Although less eye contact is a common hallmark of autism, scientists haven't ever quite understood why it happens. Some have speculated that the autistic child finds it stressful and negative, but new research suggests that it's because the child isn't picking up the social cues from eye contact.
In a test on 86 children, around half of whom were newly diagnosed with autism and the rest didn't have the problem, researchers from Emory University carried out eye-tracking exercises and discovered that the autistic children were capable of eye contact, but missed its social significance and so didn't feel so compelled to do so.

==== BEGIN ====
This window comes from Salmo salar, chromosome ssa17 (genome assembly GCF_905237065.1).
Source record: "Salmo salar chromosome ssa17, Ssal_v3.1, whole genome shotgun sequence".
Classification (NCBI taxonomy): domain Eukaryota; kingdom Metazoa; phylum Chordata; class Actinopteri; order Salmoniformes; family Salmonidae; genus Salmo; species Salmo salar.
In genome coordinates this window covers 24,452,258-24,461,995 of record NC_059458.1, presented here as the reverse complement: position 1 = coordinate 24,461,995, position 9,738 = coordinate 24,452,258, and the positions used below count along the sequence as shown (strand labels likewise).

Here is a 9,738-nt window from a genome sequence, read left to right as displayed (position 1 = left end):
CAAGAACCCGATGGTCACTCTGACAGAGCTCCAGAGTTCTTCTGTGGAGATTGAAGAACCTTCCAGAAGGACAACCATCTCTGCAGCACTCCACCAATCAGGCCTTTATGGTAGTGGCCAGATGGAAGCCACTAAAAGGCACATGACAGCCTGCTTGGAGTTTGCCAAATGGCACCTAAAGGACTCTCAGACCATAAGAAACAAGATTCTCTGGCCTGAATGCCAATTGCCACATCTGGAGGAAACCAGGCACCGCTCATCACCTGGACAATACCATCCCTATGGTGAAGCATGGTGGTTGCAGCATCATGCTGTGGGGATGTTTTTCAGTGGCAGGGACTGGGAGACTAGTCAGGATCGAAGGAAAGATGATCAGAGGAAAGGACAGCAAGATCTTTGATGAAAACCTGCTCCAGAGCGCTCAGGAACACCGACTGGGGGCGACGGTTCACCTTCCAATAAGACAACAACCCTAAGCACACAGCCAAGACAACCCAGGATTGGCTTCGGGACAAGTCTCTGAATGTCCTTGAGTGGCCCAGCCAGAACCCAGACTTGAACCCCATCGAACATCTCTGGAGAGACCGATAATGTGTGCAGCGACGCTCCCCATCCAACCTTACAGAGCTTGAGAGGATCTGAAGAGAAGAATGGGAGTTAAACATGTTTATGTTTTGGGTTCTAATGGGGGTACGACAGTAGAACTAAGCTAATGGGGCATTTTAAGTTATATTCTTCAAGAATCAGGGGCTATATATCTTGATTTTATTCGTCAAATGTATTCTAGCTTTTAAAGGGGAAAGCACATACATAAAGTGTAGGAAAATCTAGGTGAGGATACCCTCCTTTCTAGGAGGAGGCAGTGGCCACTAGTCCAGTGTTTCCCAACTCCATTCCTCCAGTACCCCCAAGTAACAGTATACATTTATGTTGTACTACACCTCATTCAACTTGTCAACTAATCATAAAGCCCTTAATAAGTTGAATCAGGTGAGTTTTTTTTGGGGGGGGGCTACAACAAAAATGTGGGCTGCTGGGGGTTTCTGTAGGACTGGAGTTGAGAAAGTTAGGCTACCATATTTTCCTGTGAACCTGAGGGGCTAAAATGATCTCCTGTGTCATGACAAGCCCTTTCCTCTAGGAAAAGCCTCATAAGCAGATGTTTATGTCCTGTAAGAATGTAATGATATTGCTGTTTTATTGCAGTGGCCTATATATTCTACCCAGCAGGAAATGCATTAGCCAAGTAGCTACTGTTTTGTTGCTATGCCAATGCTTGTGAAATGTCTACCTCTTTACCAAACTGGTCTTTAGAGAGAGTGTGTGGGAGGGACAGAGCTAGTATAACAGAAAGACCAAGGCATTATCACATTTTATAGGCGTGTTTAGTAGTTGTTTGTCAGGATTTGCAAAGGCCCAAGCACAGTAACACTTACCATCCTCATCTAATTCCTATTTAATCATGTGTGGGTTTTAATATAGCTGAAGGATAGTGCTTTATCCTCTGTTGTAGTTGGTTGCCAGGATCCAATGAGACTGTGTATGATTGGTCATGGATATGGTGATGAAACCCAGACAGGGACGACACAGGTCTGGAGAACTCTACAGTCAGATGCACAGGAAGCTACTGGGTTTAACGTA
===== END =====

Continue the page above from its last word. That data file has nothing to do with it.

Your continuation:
"These results go against the idea that young children with autism looked less at other people's eyes than their peers without autism," said lead researcher Warren Jones.
"For children with autism, social signals can be confusing. And as children grow up to be adults, those signals can become even more challenging to understand."